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When I first read the review on this book I was unsure if it was worth reading, after all there seem to be so many of these type of stories about abused or problem children who managed to make a decent life for themselves against all odds. Still, I suffer from depression and I know that reading something like this can lift my moods and give me a much-needed boost after reading. I'm so glad I did read this; it was on the librarian's desk ready to be placed on the new bookrack, as I was about to leave. Fate decided for me.
The author, Liz Murray was someone I knew nothing about, probably since she's American. I haven't seen the television film made about her inspiring story 'Homeless to Harvard: the Liz Murray story.' Now I know about her from reading the book I will be certain to visit the website to find out more. Evidently she travels the world delivering motivational speeches and conducting workshops.
The Story behind the book.
Liz Murray was born into a world without hope. The second daughter of two drug-addicts and alcoholic parents, she and her sister Lisa lived through circumstance that would have turned a weaker character into the same pattern as her parents. Of course we already know that she turns out fine, but how she got there against all odds is a fascinating and sometimes humbling read that is so true to life that it will have you in tears long before the end. Many of these tears will be because she doesn't think of herself as anybody special, she's a fighter and it shows, but more about that later.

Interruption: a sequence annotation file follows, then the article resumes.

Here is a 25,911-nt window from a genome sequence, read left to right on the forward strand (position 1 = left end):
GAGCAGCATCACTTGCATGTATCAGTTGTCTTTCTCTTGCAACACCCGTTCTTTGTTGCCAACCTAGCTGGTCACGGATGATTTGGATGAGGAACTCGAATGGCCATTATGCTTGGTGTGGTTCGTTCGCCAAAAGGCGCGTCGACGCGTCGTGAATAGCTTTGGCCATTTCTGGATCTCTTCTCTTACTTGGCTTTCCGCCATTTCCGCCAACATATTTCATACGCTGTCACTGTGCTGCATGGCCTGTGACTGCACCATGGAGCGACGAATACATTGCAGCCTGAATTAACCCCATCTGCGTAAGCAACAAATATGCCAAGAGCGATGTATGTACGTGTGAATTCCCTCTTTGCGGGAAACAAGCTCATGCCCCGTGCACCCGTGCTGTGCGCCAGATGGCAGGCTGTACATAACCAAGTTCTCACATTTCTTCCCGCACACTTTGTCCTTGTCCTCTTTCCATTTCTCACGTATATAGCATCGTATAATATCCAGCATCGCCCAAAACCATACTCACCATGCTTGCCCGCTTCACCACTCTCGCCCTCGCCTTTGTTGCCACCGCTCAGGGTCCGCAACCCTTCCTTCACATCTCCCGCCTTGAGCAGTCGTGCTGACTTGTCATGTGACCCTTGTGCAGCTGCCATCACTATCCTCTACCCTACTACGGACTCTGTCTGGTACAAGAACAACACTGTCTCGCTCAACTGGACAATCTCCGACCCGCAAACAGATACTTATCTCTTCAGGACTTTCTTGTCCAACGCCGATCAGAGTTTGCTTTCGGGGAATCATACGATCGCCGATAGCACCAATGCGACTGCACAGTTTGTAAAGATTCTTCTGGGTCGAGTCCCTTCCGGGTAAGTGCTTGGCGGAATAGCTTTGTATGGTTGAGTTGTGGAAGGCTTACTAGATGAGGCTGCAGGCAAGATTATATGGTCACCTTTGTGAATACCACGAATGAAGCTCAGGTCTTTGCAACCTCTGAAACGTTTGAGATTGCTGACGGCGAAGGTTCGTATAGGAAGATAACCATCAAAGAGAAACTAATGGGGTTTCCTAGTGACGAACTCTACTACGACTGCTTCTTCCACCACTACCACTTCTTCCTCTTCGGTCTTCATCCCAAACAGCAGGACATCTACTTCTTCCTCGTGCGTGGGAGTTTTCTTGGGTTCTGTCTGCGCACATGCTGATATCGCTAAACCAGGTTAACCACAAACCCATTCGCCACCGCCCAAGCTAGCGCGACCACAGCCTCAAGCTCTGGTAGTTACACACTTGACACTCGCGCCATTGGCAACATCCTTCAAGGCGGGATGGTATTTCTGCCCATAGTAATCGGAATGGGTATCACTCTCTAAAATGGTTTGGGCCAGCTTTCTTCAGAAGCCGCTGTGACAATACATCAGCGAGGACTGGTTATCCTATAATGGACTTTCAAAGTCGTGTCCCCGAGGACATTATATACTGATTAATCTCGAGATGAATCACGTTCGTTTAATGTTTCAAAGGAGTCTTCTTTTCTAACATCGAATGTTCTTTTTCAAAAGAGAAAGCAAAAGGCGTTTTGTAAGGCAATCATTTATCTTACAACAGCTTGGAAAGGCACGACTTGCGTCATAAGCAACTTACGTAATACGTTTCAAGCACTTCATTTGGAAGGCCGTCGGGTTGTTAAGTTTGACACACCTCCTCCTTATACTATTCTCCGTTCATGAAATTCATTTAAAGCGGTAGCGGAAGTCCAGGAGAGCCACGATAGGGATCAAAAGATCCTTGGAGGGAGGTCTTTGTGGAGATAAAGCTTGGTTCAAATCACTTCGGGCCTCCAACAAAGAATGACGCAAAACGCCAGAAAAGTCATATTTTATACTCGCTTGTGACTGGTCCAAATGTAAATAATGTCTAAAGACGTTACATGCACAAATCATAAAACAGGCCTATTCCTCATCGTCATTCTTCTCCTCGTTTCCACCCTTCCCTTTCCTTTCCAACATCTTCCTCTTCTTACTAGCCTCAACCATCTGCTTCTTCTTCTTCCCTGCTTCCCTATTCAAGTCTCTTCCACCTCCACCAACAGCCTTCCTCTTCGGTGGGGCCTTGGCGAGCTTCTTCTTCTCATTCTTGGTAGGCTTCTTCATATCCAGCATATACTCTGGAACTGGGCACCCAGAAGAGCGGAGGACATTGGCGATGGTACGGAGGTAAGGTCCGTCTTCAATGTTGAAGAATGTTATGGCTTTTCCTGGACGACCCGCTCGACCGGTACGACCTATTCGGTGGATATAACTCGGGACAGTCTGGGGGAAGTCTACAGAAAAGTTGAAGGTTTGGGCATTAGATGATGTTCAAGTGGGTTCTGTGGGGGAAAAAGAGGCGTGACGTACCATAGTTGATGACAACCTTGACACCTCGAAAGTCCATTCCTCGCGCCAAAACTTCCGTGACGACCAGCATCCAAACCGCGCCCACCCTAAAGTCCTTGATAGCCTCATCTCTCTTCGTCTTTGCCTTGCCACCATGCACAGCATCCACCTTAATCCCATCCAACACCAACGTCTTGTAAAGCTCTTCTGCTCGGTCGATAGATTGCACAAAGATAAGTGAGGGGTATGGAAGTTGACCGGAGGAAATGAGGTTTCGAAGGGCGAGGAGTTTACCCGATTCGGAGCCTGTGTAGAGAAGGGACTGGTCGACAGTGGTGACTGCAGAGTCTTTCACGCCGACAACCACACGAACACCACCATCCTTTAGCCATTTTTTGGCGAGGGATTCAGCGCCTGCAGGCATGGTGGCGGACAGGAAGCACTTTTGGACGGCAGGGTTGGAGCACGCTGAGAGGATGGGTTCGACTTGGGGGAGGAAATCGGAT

The early years.
A large part of the book is about the years between the late 1970's to the 1990's when Liz herself became homeless at the age of just fifteen. Lisa was born in 1978 and Liz just over a year later in September 1980 with drugs in her system but without any birth defects. With her father in prison and her mother just managing to stay off the hard drugs long enough to keep the family together, Liz remembers things from very early in her life when both parents started doing coke and getting drunk to come down from their highs. The story itself reads as if a very young woman is writing it, maybe someone semi-literate and it's something I imagine that the author did without planning it, there is no self-pity and the love for her family comes across as strong as if they were ordinary people, not addicts.